History of Photography ( Part 1)

(PART 1)


Just How Did Photography Get It's Start? 

Long ago, people were using a camera-like device to make pictures. This was called the camera obscura. “Camera” is the Latin word for “chamber.” “Obscura” means “dark.” This early ancestor of today’s camera was actually a dark room with a tiny hole in one wall. Light came through the hole. It produced an image, on the opposite wall, of people or objects outside the hole.

For about 500 years, the camera obscura was used mostly for watching eclipses of the sun. Using it, people did not have to look directly at the sun. Then artists and mapmakers realized that the camera obscura could be very small wooden huts that could be carried from place to place—were developed.

In time, the camera obscura was reduced to a small box much like a modern camera. A lens was placed in the hole where the light entered. The Lens helped to concentrate the light rays. There also was a diaphragm to control the amount of light coming in. The back of the box was a translucent screen. (Something translucent lets light pass through, but we cannot see through it.) A sheet of paper could be placed over the screen and the image traced on the paper.

By the late 1600s, the development of the camera obscura was well advanced. But it was more than a century before people learned how to capture the image made by the camera. A German doctor, Johann Schulze, made the discovery that finally led to the film used today. In 1727, Schulze found that sunlight would blacken chalk that had been treated with a solution of silver nitrate. Modern photography is based on Schulze’s discovery that light affects certain silver compounds.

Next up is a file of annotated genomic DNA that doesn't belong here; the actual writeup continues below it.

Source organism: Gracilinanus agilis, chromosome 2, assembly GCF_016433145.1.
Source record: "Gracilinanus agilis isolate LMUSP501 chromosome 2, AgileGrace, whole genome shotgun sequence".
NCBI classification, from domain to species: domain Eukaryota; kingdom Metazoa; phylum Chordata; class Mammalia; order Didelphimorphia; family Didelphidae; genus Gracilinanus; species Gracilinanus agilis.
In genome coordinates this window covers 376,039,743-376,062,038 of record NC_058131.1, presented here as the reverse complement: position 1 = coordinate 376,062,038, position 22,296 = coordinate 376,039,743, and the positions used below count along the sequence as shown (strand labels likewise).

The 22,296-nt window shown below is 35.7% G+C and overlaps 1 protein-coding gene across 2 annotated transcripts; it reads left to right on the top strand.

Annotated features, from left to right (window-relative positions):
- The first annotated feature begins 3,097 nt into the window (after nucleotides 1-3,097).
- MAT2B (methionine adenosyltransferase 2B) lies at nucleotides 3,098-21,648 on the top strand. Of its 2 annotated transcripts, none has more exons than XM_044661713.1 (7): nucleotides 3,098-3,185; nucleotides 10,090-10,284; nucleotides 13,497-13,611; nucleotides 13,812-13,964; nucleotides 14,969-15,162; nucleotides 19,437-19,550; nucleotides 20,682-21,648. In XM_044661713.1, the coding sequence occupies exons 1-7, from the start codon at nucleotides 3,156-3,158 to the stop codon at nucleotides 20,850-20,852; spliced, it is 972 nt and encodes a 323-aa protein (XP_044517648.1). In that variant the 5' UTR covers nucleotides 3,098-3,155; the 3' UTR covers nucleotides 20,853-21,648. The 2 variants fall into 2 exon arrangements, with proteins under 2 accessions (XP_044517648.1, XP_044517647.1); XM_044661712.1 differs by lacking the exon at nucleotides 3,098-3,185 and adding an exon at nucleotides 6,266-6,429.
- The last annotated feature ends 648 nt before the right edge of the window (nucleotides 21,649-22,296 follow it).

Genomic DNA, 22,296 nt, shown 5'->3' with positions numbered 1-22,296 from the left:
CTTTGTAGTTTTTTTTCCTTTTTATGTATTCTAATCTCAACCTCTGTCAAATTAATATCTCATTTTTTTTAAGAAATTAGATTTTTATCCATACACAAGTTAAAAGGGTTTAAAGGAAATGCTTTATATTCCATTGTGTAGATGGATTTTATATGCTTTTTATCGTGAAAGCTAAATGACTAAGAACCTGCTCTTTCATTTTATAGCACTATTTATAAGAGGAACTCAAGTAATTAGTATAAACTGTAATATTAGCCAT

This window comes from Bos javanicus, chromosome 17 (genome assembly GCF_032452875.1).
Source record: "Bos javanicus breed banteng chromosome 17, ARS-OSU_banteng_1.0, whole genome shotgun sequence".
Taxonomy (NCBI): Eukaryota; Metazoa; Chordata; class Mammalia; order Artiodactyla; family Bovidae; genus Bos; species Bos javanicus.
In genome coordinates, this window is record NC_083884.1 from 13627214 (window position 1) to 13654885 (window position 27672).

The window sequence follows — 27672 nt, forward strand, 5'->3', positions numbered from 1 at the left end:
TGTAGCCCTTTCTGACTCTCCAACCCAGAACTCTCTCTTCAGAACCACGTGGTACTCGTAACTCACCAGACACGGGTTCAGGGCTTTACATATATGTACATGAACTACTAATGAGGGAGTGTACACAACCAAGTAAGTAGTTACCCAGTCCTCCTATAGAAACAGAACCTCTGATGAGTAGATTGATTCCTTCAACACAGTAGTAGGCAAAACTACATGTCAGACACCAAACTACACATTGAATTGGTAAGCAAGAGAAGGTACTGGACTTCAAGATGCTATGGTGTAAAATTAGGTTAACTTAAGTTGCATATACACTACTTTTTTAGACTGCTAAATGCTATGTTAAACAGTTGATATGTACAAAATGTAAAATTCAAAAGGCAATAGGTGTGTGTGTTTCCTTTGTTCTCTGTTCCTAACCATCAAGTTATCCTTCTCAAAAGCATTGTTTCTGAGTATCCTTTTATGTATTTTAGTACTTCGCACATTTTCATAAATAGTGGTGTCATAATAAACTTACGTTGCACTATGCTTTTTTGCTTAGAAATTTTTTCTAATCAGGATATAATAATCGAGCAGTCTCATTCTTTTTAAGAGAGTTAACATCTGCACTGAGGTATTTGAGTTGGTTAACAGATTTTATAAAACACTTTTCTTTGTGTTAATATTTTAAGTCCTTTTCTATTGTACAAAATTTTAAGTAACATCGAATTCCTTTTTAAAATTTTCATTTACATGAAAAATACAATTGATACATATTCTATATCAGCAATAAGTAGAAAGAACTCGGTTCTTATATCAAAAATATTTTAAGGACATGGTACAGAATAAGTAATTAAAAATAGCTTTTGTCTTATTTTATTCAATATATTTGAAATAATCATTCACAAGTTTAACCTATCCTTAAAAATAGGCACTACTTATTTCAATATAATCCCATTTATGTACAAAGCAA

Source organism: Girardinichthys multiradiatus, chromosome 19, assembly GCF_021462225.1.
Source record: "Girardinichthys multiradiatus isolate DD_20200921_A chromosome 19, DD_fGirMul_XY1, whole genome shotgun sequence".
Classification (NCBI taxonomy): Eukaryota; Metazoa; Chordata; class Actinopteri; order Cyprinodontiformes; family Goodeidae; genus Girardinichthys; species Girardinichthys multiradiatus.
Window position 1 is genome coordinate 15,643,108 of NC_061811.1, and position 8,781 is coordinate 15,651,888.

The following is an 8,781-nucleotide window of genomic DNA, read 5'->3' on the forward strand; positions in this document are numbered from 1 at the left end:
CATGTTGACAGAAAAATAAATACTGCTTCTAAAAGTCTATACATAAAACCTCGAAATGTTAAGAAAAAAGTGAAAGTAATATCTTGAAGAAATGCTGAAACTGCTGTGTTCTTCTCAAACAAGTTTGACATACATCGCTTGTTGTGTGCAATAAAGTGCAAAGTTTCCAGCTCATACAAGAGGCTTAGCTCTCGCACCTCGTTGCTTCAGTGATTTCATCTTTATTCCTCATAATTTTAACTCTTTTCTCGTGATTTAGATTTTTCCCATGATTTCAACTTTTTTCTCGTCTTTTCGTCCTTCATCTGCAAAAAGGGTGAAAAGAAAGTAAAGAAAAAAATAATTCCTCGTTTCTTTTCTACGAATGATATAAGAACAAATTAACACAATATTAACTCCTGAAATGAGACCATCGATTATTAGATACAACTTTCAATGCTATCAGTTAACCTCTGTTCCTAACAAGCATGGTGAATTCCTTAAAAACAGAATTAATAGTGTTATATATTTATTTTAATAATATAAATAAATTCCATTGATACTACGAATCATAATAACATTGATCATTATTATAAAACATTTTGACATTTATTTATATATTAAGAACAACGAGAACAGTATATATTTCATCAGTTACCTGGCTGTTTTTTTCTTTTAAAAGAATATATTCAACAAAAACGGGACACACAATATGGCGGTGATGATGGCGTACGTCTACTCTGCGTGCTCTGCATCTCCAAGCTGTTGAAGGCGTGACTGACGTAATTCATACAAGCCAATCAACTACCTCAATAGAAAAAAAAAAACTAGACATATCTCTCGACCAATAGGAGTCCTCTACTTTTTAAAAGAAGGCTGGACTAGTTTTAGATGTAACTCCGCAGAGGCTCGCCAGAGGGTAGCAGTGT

The first successful photographs were made by a French inventor, Joseph Nicephore Niepce, about 1826. He succeeded in capturing an image that did not immediately fade when light struck it. He placed the exposed metal plate (coated with an asphalt compound) in a solution that brought out the picture. The solution also washed away all the compounds that had not yet been exposed to the light. In other words, he fixed the picture.

In 1829, Niepce became a partner of Louis Daguerre, a French theatrical designer. Before they had finished improving a developing process, Niepce died. Daguerre continued working on the process. In 1839, he revealed what became the first widely successful system of photography. His pictures were called daguerreotypes. Each was unique—one of a kind. There was no negative, and no prints could be made.

At about the same time, in England, William Henry Fox Talbot invented the first practical process that produced a negative from which prints could be made. The process—called the calotype—began with a negative image on paper. It was then printed on another sensitized piece of paper to produce a positive print. 

Photography (part 2)

History of Photography ( Part 1)

History of Photography ( Part 1)

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